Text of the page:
It’s Who You Know

There’s an old saying to the effect that it isn’t what you know, it’s who you know. There’s a lot of truth to that, and it’s why cities are so important.

The other day, I read one of those pious rants from a privileged old white guy–it may have been Charles Koch–about how the minimum wage is bad for poor people because it makes them dependent. It’s easy enough to mock people who see no connection between the government goodies they enjoy–the business subsidies and tax breaks and the like–and government rules that benefit poorer folks–but these lectures betray another aspect of their cluelessness. I’d be willing to bet that Charles Koch and his ilk don’t really know any poor people.

They may have servants who are poor, of course. But that’s a lot different than living in a economically diverse neighborhood, or riding public transportation with an assortment of city dwellers, or having your kids go to school with children from varied backgrounds.

Even in cities, of course, we see increasing economic segregation. But there was a lot of truth to that wonderful old rant The Urban Archipelago —

Look around you, urbanite, at the multiplicity of cultures, ethnicities, and tribes that are smashed together in every urban center (yes, even Seattle): We’re for that. We’re for pluralism of thought, race, and identity.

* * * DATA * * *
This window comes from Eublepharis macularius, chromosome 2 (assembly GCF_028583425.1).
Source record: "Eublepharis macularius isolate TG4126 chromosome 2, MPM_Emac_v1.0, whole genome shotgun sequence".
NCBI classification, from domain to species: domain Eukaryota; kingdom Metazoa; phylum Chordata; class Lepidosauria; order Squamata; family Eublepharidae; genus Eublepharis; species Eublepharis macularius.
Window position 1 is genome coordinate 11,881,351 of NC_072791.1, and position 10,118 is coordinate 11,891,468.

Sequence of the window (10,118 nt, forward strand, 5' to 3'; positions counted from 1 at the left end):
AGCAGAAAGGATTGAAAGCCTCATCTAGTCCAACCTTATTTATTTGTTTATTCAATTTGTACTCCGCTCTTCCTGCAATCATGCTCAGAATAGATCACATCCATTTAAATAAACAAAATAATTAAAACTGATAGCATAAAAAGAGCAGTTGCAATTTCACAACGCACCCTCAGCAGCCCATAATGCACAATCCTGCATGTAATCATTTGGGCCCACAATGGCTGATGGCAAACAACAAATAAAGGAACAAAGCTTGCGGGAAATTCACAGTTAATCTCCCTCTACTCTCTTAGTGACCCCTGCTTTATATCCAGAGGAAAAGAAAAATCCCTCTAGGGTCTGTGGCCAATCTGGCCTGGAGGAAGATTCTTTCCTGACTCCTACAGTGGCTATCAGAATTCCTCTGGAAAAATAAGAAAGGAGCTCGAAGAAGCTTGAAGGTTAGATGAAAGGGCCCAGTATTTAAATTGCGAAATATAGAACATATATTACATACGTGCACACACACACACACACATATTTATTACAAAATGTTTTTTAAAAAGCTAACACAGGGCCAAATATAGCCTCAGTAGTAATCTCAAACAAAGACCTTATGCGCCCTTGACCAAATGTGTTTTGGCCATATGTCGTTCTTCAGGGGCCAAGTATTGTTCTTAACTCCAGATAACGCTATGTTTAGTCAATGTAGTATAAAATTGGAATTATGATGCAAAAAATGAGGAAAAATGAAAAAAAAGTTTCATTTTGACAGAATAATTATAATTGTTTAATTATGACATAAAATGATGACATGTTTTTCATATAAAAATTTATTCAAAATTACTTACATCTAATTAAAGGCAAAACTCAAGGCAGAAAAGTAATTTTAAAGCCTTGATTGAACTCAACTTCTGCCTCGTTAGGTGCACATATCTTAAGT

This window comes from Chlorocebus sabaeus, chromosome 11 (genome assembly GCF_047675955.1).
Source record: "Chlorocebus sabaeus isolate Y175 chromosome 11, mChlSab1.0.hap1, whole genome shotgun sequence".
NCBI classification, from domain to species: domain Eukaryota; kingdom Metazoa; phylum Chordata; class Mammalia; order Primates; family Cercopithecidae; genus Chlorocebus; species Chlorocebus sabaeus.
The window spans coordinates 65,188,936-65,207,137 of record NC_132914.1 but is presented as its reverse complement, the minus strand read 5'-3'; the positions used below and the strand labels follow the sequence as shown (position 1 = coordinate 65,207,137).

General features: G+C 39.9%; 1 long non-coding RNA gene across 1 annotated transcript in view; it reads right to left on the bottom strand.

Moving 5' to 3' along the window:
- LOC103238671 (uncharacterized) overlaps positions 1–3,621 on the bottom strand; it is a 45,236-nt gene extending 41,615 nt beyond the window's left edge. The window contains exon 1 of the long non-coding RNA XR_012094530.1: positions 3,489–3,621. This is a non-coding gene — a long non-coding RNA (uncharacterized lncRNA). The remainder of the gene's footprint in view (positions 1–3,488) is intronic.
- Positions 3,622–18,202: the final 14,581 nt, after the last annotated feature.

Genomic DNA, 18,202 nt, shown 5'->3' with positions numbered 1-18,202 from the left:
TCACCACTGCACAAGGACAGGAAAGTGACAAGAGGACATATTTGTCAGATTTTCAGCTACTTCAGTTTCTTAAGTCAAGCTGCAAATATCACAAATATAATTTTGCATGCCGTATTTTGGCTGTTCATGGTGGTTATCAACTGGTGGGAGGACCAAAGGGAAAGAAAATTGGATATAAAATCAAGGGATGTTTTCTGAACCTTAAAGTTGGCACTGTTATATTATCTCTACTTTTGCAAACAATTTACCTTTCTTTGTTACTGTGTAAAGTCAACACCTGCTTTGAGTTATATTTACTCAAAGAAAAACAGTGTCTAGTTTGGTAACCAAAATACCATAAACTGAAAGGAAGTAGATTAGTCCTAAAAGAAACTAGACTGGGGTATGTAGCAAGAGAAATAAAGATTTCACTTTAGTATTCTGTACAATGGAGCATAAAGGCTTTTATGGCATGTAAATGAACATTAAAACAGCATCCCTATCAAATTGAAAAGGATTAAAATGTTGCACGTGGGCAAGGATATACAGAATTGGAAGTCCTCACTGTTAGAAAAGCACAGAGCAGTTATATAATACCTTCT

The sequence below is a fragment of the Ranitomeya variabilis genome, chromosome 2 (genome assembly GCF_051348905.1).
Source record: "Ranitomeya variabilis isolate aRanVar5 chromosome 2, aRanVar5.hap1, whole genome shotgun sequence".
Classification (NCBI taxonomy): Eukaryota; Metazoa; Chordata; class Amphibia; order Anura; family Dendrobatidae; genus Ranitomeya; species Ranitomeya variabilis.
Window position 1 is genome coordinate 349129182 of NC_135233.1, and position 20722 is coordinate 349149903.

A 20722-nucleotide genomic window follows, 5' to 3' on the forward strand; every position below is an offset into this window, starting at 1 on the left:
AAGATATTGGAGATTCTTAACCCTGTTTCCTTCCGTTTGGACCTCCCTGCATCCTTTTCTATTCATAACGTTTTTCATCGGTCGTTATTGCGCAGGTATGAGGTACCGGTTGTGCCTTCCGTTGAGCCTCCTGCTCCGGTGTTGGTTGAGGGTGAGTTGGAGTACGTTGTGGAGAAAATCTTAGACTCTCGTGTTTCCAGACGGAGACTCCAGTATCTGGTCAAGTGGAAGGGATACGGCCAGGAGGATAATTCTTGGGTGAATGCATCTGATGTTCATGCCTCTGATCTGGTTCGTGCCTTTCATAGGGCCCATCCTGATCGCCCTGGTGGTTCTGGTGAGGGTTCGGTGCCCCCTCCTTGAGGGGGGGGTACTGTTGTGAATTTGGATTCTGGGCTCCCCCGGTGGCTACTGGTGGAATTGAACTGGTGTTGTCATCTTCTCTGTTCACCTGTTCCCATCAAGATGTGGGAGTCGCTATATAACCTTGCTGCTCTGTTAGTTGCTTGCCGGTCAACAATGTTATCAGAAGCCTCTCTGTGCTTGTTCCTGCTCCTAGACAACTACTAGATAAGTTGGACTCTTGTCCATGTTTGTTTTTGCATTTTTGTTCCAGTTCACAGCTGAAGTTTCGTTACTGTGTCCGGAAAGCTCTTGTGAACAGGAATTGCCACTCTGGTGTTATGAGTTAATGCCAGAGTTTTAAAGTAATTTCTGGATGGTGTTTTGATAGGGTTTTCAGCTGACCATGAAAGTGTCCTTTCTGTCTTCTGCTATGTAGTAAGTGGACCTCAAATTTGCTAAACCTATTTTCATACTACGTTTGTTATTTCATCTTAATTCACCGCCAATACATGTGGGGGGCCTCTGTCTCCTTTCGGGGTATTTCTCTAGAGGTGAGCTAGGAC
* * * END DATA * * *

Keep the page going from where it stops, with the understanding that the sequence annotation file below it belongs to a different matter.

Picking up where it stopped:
The real virtue of urban diversity is that it bestows a larger framework for understanding the world and the variety of people who populate it. If your only contact with “poor people” is on television or through the writing of ideologically compatible pundits–if you view “them”only from the comfort and distance of your gated community,or through the window of your air-conditioned Mercedes– it’s easy to make assumptions about their lives and habits.

Many years ago, when my sons were in high school (Tech, in downtown Indianapolis), a girl began calling my middle son every night at dinner time. After the fifth or sixth time, annoyed, I indulged a sexist stereotype and snapped “Tell her to stop calling you, that boys call girls; girls don’t call boys!” To which he replied, “But mom, I can’t call her. Her family doesn’t have a phone.”

I don’t think I’d ever known anyone who didn’t have a telephone. But my sons’ lives and moral imaginations have been immeasurably enlarged because they did.

Stereotyping of all kinds depends on ignorance. That’s true of racial and religious stereotyping, and it’s equally true of economic stereotyping. The virtue of cities is that “smashing together” of real human beings–a smashing that makes it harder (not impossible, but harder) to substitute assumptions about other people for actual knowledge of them.